This says less about White House outreach, I think, than the difficulties of engaging the poor and disaffected on policy, but it’s amazing either way. The idea that anyone could be beyond the grasp of a massive presidential education campaign about a splashy new program in the information age is mind-boggling to blog writers and readers, yet here we are. That’s not to say Team Hopenchange couldn’t have done better — remember when they told lefty groups to go easy on publicizing enrollment lest the surge of users crash the website? — just that there’s a lot of civic ignorance to overcome if they want to hit their target for “young healthies” enrolling on the exchanges.

The survey from Enroll America, a non-profit healthcare enrollment coalition, found that 68 percent of uninsured adults had not yet logged onto their online exchanges.

A similar number, 69 percent of the uninsured, still lacked knowledge about tax subsidies and other financial help designed to make the Affordable Care Act, better known as Obamacare, affordable for many, the survey said.

“Large proportions of the uninsured are also still in the dark about deadlines and that brand new plans are available,” Enroll America said in a report about the survey…

It found that eight in 10 uninsured adults were unaware of the need to sign up for insurance by March to avoid a fine, under the so-called individual mandate.

Tax-refund time this year is going to be awfully interesting. Meanwhile, 43 percent of Latinos surveyed said they weren’t aware of Healthcare.gov, which is also partly the White House’s fault and also mind-boggling after three months of relentless media coverage of the site’s problems. The Enroll America topline numbers aren’t wildly different from Gallup’s latest numbers, either. Just a week ago, Gallup reported that only 26 percent of the uninsured had visited an exchange website so far. That was just a six percent increase from October and November despite the news about deadline-shifting and a new and improved Healthcare.gov re-launching in early December. Not all of that is due to ignorance, of course — some people are too poor to afford Internet access and older people might shy away from anything Internet-related. But like Reuters says, some of this is pure unawareness.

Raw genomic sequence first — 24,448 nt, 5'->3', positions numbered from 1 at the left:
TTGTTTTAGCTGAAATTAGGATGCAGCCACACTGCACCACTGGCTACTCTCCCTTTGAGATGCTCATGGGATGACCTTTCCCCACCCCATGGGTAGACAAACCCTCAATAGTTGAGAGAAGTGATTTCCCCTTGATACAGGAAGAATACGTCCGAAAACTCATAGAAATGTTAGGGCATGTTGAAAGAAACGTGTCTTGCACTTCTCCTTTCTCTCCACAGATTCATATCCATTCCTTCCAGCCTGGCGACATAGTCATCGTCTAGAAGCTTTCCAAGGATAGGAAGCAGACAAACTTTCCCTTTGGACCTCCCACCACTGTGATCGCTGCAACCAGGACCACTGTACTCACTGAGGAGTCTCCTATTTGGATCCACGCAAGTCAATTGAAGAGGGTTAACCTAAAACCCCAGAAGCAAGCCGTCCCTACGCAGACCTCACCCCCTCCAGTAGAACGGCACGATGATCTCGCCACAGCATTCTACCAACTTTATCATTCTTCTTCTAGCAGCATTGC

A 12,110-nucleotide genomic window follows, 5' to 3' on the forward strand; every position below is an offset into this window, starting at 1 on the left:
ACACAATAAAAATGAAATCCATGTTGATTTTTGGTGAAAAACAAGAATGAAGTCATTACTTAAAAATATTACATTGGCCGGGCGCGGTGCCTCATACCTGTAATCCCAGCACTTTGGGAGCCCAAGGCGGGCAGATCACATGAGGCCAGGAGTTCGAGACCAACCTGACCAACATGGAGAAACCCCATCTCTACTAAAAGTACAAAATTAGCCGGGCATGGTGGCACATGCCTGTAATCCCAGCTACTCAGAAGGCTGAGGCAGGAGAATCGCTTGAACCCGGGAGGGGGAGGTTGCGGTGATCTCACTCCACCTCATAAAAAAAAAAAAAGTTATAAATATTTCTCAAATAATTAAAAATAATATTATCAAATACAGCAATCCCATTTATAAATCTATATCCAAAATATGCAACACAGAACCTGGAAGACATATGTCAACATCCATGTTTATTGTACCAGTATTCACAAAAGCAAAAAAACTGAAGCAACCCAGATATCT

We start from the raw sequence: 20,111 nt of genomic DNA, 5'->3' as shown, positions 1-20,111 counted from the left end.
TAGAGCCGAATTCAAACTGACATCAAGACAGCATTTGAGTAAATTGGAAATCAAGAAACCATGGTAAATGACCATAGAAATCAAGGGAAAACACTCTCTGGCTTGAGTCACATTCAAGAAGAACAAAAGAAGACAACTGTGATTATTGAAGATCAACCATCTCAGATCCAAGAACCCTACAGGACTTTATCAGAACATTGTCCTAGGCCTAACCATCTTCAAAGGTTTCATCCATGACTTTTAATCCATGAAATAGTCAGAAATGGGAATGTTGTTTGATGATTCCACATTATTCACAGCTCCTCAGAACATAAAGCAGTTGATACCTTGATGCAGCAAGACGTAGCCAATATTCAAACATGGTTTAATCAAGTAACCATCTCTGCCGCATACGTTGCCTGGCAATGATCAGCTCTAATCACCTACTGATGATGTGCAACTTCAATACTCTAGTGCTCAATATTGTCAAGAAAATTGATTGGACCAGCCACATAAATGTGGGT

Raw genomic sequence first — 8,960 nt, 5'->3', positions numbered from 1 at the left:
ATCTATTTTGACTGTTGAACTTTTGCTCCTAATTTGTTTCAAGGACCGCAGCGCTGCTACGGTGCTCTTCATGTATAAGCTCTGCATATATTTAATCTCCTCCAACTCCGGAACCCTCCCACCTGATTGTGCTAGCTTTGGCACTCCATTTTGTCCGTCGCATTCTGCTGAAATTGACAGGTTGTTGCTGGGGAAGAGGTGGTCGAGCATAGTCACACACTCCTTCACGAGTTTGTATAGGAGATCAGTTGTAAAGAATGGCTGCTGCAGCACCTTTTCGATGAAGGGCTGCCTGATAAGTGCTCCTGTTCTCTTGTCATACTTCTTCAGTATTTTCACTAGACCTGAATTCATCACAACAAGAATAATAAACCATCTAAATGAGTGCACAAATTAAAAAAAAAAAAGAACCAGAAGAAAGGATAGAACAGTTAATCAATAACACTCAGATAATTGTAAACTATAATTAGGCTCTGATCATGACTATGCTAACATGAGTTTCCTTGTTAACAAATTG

As for the uninsured who are aware, an interesting chart from the Morning Consult via Guy Benson:

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The fact that the 18-29 column is the biggest will make the White House happy given that the stability of the exchanges depends upon “young healthies” signing up. They’ll be less happy to see why people who passed on signing up did so:

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The assumption all along has been that Healthcare.gov’s technical problems were driving eager consumers away, but if you believe the Consult’s data, not-so-affordable care is a bigger issue at this point then glitches are. That’s not the only bad news for the White House either: The same poll finds that undecided voters split 24/65 on whether they approve or disapprove of ObamaCare. When asked which party they plan to support in the midterms, they split 54/46 for the GOP. News about the law’s stupendously botched rollout did reach some voters. In fact, per Jim Geraghty, another new survey has support for repeal up to 48 percent. That’s higher than it is in most polls, but rising support for repeal or repeal-and-replace is in line with what Kaiser found in its last monthly survey. Repeal/replace reached 42 percent in December there, up from 37 percent in October. That was the second-highest level in nearly three years.

Via the Free Beacon, here’s Pelosi scolding a reporter today for calling ObamaCare “ObamaCare” instead of the “Affordable Care Act.” For once, I think that’s less a case of a Democrat trying to shield The One from being branded by his own boondoggle than Pelosi being irritated that he’s getting all the credit for a project that she, more than anyone else, was responsible for enacting. Exit question: “PelosiCare”?